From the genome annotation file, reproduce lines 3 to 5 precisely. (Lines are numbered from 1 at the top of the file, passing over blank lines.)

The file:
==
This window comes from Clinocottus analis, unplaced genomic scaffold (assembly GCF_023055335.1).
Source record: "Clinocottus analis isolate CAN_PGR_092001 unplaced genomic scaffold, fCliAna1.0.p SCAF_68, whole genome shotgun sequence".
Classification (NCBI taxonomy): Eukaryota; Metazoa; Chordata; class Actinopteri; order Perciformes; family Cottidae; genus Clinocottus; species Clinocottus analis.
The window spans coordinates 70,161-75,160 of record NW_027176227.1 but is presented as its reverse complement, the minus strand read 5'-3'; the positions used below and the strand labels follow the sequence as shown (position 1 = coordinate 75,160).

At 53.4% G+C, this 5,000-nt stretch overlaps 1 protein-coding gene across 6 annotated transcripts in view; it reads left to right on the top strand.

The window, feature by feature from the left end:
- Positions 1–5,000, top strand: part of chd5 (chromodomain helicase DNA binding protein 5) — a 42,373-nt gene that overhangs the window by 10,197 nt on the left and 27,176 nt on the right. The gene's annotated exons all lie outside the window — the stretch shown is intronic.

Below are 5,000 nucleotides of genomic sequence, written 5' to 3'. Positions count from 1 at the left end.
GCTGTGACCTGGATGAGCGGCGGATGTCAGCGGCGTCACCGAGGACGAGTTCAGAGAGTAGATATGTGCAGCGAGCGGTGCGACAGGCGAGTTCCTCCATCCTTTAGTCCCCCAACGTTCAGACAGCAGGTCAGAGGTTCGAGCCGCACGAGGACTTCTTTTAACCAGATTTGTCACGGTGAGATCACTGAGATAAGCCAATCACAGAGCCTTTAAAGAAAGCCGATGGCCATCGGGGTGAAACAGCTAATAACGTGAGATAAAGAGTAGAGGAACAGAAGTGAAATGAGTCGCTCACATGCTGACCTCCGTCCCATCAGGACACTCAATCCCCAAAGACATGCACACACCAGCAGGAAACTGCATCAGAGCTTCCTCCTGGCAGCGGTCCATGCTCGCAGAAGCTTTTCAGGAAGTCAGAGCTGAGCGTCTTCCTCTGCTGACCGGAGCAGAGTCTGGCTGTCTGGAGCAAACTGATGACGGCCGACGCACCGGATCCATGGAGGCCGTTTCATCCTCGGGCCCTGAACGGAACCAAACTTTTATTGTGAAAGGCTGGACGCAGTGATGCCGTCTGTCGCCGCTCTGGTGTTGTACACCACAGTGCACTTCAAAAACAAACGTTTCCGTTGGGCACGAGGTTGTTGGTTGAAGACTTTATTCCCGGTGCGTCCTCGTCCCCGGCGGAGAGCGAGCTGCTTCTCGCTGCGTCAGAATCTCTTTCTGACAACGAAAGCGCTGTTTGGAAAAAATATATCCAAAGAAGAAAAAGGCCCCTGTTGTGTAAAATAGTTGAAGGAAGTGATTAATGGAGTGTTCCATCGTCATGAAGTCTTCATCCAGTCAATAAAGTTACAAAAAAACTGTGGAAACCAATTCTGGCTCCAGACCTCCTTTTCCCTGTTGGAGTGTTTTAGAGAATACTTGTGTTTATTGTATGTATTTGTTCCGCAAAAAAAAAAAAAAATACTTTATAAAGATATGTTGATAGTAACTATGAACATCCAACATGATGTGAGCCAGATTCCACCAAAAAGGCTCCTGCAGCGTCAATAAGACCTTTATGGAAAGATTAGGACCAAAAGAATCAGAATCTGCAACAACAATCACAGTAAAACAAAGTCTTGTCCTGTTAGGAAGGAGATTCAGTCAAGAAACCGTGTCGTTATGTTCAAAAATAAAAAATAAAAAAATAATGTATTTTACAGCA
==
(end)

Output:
Classification (NCBI taxonomy): Eukaryota; Metazoa; Chordata; class Actinopteri; order Perciformes; family Cottidae; genus Clinocottus; species Clinocottus analis.
The window spans coordinates 70,161-75,160 of record NW_027176227.1 but is presented as its reverse complement, the minus strand read 5'-3'; the positions used below and the strand labels follow the sequence as shown (position 1 = coordinate 75,160).

At 53.4% G+C, this 5,000-nt stretch overlaps 1 protein-coding gene across 6 annotated transcripts in view; it reads left to right on the top strand.